Design Spotlight — Get Pocket app

“Tsundoku” is the Japanese word for the literary affliction of buying books you don’t read

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Pocket is one of my favorite apps. It’s simple to use, genuinely helpful throughout my day, and fits seamlessly into my life.

[Background: For those who don’t use it, Pocket lets you save articles and videos to read/view at a later time. Super simple and mobile-friendly.]

First Round Review just featured how founder Nate Weiner and his small by mighty team of 20 scaled the business to 20M users. I highly recommend reading it. As huge fan of their work and as a UX designer with an appreciation for beautiful yet simple digital solutions, I wanted to share highlights.

Re: Why I love Pocket — Pocket is simple. Really simple. It does one task well. By adding a Chrome extension, for example, I can save articles, websites, and videos to read later on my computer or phone. And because I am no longer skimming articles during work, my productivity is up during the day. Then, on the train ride home, I actually read articles without being distracted at work.

Re: Delight — Pocket is downright delightful. Small attention to detail adds up for users. I remember learning early on that I was a top 5% reader in 2014. The email made my day, which in turn made me refer several friends.

Re: Team Prioritization — Nate ran a small team well by keeping folks focused. To tackle projects at a small startup, he recommends: “Ask yourself: restrictions aside, would I put the entire company behind this project?” This has been particularly helpful in strategy meetings where we’re dreaming big while accommodating reality.

Re: Company Culture — I respect Nate’s approach to fostering healthy company culture. Admitting personalities weigh heavy on a small team for better or for worse, Nate approached “culture” not as office perks or job benefits, but rather as a way of working with his team to build trust, scrappiness, and ownership.

With a small headcount, Weiner was able to keep Pocket’s culture concentrated during its formative years. This was possible because its culture wasn’t a fuzzy concept — it meant trust, scrappiness and ownership. Weiner had years to discover and refine founder-culture fit with the same rigor that most apply to find product-market fit for their companies. After all, there’s a saying in tech that 80% of your eventual culture is your founder (literally their personality traits).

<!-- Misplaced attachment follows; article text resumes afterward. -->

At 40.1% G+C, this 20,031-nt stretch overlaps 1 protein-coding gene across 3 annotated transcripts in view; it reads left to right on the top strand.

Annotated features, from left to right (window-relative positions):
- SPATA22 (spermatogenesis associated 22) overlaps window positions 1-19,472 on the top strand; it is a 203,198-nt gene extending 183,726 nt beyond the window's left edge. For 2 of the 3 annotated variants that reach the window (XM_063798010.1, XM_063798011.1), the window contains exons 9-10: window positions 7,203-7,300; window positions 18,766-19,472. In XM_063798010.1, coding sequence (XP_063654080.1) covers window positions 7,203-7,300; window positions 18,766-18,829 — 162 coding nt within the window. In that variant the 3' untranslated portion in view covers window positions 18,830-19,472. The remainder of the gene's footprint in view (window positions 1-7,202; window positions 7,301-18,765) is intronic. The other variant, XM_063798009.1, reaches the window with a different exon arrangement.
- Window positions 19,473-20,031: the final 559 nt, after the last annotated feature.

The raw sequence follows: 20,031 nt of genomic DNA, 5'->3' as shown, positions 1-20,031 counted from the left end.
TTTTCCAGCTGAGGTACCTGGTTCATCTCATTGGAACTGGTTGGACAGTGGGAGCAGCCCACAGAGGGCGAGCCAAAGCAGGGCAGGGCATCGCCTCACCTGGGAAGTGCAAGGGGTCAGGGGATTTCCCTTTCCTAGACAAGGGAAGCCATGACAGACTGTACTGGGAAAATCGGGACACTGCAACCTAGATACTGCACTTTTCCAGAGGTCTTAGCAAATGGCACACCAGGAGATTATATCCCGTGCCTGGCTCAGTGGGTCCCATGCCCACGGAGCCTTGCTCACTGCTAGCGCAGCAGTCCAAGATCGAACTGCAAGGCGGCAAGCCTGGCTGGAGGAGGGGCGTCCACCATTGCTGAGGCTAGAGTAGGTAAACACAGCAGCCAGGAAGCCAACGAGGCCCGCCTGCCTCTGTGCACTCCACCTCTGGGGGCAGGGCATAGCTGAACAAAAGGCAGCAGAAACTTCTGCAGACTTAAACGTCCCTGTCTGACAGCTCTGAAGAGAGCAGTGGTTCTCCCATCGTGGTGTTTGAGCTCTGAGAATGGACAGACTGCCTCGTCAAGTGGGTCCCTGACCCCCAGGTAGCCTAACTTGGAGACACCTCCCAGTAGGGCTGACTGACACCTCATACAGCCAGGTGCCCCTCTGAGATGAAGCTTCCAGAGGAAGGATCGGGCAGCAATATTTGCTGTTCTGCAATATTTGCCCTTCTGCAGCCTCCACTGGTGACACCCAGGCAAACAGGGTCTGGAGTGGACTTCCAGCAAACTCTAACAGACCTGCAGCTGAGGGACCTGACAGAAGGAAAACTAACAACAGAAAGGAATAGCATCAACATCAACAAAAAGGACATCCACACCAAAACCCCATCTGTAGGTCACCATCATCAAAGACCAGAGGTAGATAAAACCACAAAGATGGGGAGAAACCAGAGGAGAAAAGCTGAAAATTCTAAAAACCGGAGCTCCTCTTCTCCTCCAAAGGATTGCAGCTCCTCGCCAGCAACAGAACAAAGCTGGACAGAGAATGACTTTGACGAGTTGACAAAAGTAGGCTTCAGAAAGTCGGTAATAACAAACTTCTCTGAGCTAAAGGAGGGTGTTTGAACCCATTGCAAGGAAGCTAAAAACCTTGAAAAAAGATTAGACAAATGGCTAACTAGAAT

​Re: Making it simple and easy to scale — This. All of this. Keep it simple. Sounds easy, and a job well done at Pocket, from the sounds of it:

As much as possible, make it truly plug-and-play for others who want to build in your product. “If Twitter comes to us and wants to integrate Pocket, we’ve lost if it takes them a month to do it,” says Weiner. “They’re simply not going to do it. And I don’t blame them.”

Re: Pro Design — Saving the best for last, Pocket embraced design from the beginning. Nikki, Head of Design, turns out to be Nate’s first hire.

I [Nate] had the engineering and product experience, but she [Nikki] brought the design chops that we needed to truly make a great product. She changed the black and yellow color scheme — that had somehow looked good to me at the time — to what Pocket looks like today. It’s been vital to bring on people who own and value their part of Pocket as much as I have from the start. They’ve made it better than I could have.

A few days ago, I also found another Pocket designer, Diego Mendes, who just posted an awesome writeup about his first year on the job, which is worth checking out as well:

So there ya have it. Check it out and let me know what you think.

How do you read articles and save them for later? How do your friends share articles with you to “read when you get a chance?

Product designer focused on UX/UI and user research (he/him) claytonhopkins.com

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